Scottish Volleyball announce new High-Performance Beach Coach and Programme Manager

Scottish Volleyball is pleased to announce the appointment of Dr Sarah Jankowitz, PhD, as the new High-Performance Beach Head Coach and Programme Manager.

This position will continue to develop our current High-Performance Beach programme as Scottish Volleyball build towards more high-level European and world competitions as well as the Commonwealth Games in 2026. The main and immediate priority for Sarah shall be the coaching, development and the supporting of our High-Performance beach athletes. In parallel to this, Sarah will have the responsibility for all aspects of our Beach game and has been tasked with introducing policy, procedures, and pathways to ensure growth from grassroots to performance and further develop our High-Performance Beach Plan.

This position is possible through the continued support from FIVB (World Volleyball) and their Empowerment Funding and sportscotland who continue to support the Performance programme. Scottish Volleyball has attracted over £200,000 of external investment from the FIVB Empowerment Programme over the last three years – a breakdown of which can be found here: FIVB Empowerment – overview.  The sport continues to develop and attract external funding and find ways to combat the economic challenges all governing bodies have faced over the last three years.

Scottish Volleyball CEO, Margaret Ann Fleming MBE, commented, “After a long and robust appointment process, with full involvement and support from our partners FIVB and sportscotland, I am delighted to welcome Sarah to the Scottish Volleyball community. Sarah offers a very fresh, experienced and dynamic approach to our beach programme and I am very much looking forward to working with Sarah as she develops our athletes, coaches, volunteers and officials over the coming months”.

Sarah is a former NCAA Division 1 indoor volleyball player for American University in Washington, DC where she also coached DC-based Metro Volleyball Club. Sarah moved to Dublin in 2010 and then Belfast in 2012 which is when she started coaching for Northern Ireland. Sarah served as the Head Coach of the indoor women’s national team from 2012 to 2013 and then moved to the men’s team from 2013-2015. 

Sarah moved to England for a few years to work at the University of Sheffield and then the University of Liverpool, and then returned to coach Northern Ireland’s Beach Volleyball programme in 2021. In her role as NIVB Beach Performance Director, she has been working to build a structured beach volleyball performance programme for NIVB.

Sarah’s beach coaching debut was coincidentally in Scotland, at the 2014 CEV Continental Cup in Edinburgh. Since then, Sarah has attained her FIVB Level 1 Beach Volleyball coaching qualification and has undertaken various professional development opportunities with other international Beach Volleyball coaches and from Sport Northern Ireland.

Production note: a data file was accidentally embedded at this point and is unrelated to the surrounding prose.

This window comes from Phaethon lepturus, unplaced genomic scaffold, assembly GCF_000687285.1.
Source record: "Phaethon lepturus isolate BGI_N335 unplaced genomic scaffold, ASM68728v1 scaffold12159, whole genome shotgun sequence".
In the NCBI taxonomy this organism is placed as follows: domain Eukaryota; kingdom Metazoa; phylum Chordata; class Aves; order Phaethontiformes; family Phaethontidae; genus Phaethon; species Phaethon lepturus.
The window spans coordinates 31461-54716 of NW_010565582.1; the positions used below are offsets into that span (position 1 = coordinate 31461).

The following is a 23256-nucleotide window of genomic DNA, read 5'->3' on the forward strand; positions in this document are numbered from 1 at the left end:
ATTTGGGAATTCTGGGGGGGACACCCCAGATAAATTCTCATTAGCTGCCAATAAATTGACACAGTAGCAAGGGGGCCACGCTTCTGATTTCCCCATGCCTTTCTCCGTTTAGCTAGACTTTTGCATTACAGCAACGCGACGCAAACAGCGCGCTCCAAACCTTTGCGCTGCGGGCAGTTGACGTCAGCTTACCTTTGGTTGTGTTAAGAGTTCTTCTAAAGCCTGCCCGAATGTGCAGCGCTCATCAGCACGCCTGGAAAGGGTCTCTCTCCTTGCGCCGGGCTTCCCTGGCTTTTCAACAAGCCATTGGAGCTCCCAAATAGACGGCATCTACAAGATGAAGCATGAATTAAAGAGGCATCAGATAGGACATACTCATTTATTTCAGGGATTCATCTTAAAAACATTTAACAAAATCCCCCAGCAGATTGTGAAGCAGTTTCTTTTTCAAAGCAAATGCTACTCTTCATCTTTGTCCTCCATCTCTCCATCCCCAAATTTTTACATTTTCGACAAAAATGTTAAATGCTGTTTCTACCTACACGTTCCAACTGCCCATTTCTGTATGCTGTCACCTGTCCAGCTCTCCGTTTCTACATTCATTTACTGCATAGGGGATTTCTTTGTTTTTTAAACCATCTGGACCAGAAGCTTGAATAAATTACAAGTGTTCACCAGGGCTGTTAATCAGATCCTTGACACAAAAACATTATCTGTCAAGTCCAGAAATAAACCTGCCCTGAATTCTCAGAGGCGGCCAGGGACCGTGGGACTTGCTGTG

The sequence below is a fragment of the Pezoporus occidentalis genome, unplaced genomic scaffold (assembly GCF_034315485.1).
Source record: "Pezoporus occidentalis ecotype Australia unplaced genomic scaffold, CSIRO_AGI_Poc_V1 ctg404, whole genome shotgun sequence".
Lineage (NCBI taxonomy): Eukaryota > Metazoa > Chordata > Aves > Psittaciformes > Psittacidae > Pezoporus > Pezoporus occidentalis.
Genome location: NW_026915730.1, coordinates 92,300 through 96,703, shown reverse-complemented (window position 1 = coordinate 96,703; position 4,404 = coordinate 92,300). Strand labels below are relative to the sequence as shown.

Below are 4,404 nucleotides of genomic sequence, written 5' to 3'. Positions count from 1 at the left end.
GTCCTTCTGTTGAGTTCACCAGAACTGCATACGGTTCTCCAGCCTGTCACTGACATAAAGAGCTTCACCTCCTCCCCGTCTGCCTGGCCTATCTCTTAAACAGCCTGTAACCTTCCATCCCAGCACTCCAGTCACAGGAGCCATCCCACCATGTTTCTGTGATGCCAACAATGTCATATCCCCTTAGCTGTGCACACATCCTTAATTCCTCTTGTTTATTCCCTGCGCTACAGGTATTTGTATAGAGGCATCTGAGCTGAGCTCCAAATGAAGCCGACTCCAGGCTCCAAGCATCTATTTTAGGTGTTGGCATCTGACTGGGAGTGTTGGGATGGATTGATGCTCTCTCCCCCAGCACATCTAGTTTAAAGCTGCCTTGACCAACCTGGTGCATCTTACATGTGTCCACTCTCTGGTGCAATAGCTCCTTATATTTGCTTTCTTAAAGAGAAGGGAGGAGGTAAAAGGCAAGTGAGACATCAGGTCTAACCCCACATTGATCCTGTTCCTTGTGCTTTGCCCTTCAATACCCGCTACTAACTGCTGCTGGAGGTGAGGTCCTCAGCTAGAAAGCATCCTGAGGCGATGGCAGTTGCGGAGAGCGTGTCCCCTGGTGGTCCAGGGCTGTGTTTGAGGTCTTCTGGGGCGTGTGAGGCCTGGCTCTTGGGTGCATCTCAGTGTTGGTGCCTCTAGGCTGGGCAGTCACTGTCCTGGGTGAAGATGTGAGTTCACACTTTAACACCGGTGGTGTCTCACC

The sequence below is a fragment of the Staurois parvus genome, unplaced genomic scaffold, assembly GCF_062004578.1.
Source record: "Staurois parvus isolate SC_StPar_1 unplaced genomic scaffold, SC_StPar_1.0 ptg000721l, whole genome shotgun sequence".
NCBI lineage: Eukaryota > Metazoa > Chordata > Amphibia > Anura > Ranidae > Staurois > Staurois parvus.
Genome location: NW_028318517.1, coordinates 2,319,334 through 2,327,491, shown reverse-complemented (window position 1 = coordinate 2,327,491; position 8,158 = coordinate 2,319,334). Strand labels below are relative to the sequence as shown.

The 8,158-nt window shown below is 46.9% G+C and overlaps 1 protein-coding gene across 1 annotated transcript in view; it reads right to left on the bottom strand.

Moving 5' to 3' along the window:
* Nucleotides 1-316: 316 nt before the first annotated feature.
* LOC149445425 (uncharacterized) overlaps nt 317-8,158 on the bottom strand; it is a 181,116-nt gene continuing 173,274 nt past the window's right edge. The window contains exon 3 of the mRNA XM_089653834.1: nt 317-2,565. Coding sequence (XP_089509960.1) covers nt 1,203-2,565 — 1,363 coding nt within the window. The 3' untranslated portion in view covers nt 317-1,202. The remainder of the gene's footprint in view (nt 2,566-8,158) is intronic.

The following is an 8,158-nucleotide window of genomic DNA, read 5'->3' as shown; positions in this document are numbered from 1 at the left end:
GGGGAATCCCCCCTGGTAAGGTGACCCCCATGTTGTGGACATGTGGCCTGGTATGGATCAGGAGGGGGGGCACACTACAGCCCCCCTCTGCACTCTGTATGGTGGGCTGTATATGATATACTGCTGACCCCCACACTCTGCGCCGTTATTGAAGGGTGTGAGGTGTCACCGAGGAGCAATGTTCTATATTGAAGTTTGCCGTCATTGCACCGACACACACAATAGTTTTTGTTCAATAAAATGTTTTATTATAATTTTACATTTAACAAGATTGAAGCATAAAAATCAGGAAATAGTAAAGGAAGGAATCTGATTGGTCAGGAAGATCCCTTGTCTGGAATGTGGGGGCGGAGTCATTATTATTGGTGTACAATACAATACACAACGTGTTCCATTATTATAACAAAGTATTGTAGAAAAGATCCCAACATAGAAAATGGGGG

Outside of volleyball, Sarah has a Masters and PhD from Trinity College Dublin and will be taking a career break from her position as Lecturer in Criminology at Queen’s University Belfast while working for Scottish Volleyball.

On accepting the position of High-Performance Beach Coach and Programme Manager, Sarah had this to say: “I am thrilled to be joining Scottish Volleyball at this critical point in the 2026 Commonwealth Games cycle. It is an incredible opportunity to work with a talented cohort of athletes and experienced volunteers and staff to drive the High-Performance Beach Programme forward.

“I look forward to getting to know the athletes and coaches over the coming weeks to prepare for what will be an ambitious 2024 training and competition calendar. In the longer term, we will be creating a pathway to support the development of the next generation of beach athletes and coaches to sustain the programme’s growth beyond the lifetime of this project.

“My passion very much lies in reflecting on and exchanging knowledge about coaching practice, and so I hope to facilitate learning opportunities for current and aspiring beach coaches to develop their skills and learn from other perspectives and styles internationally in a way that supports the longer term success of the programme.

“I am grateful to Scottish Volleyball for trusting me with this opportunity, which I know will not be without its challenges. I am also grateful for the lessons I have learned during my many years with Northern Ireland Volleyball, and to the athletes who have contributed so much to my growth as a coach. I am excited to support the Scottish athletes to reach their potential, and to discover the many ways I am sure I will learn from them.”

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